At 65, Kathryn Canavan is a first-time author.
It is natural that she write about the Lincoln assassination, the most consequential crime in American history, because Canavan started her journalism career as a crime reporter.
She eventually worked as reporter or editor in four states, but left the full-time newsroom to serve as a caregiver for her terminally ill parents.
Her freelance writing has been published in USA Today, the Philadelphia Inquirer and Prevention magazine. She was named a National Health Journalism Fellow at the University of Southern California’s Annenberg School of Communications and Journalism in 2011. Her fellowship project, “No Child Allowed Outside,” chronicled the health effects of gun violence on young children.
To get a story, Canavan has reported at gunpoint, lived with the Moonies, negotiated with a killer, joined Tug McGraw in the Phillies dugout and spent weeks in archives.
Canavan began researching the unintended consequences of the Lincoln assassination in 2009.
She is a former dinosaur docent at the Academy of Natural Sciences in Philadelphia and former long-time volunteer with Cub Pack 506, the nation’s first Cub Scout pack exclusively for boys living in shelters or on the streets.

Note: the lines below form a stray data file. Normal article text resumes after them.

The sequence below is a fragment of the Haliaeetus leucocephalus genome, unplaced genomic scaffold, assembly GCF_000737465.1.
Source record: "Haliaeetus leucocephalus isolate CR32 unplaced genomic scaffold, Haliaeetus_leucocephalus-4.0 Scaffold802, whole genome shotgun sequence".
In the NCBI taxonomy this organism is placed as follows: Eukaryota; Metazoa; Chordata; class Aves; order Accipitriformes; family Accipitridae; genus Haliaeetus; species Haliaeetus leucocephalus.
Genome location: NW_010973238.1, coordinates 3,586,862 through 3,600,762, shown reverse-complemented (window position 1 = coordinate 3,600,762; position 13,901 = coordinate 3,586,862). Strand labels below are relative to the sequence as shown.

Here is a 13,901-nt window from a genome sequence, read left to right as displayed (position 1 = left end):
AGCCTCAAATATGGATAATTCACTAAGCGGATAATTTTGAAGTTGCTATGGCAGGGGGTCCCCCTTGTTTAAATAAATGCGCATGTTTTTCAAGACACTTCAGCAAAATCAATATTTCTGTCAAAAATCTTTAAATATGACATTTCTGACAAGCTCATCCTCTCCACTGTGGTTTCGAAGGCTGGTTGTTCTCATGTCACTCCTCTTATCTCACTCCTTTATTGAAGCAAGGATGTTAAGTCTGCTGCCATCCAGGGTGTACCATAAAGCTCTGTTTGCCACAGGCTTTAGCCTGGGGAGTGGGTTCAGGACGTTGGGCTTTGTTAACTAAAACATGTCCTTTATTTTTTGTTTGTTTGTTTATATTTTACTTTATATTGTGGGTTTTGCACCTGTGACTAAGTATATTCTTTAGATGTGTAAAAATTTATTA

Canavan has appeared on CSpan3 American History TV, WHYY Public Television and the Larry Mendte Show.
She has spoken at Chicago’s Abraham Lincoln Book Shop, the Lincoln Assassination Studies Conference, Filson Historical Society, the Thomas D. Clark Center for Kentucky History, the Lincoln Club of Delaware and the Delaware State Archives.
She is grateful to Lincoln scholars at the Surratt Society, The Papers of Abraham Lincoln and the Lincoln Discussion Symposium for their help. It was invaluable as she researched the ordinary people who played a part in the most extraordinary event in American history.
She is especially grateful for the help of Dr. Edward Steers Jr., author of “Blood on the Moon,” “The Lincoln Assassination: The Evidence,” and nine additional Lincoln books.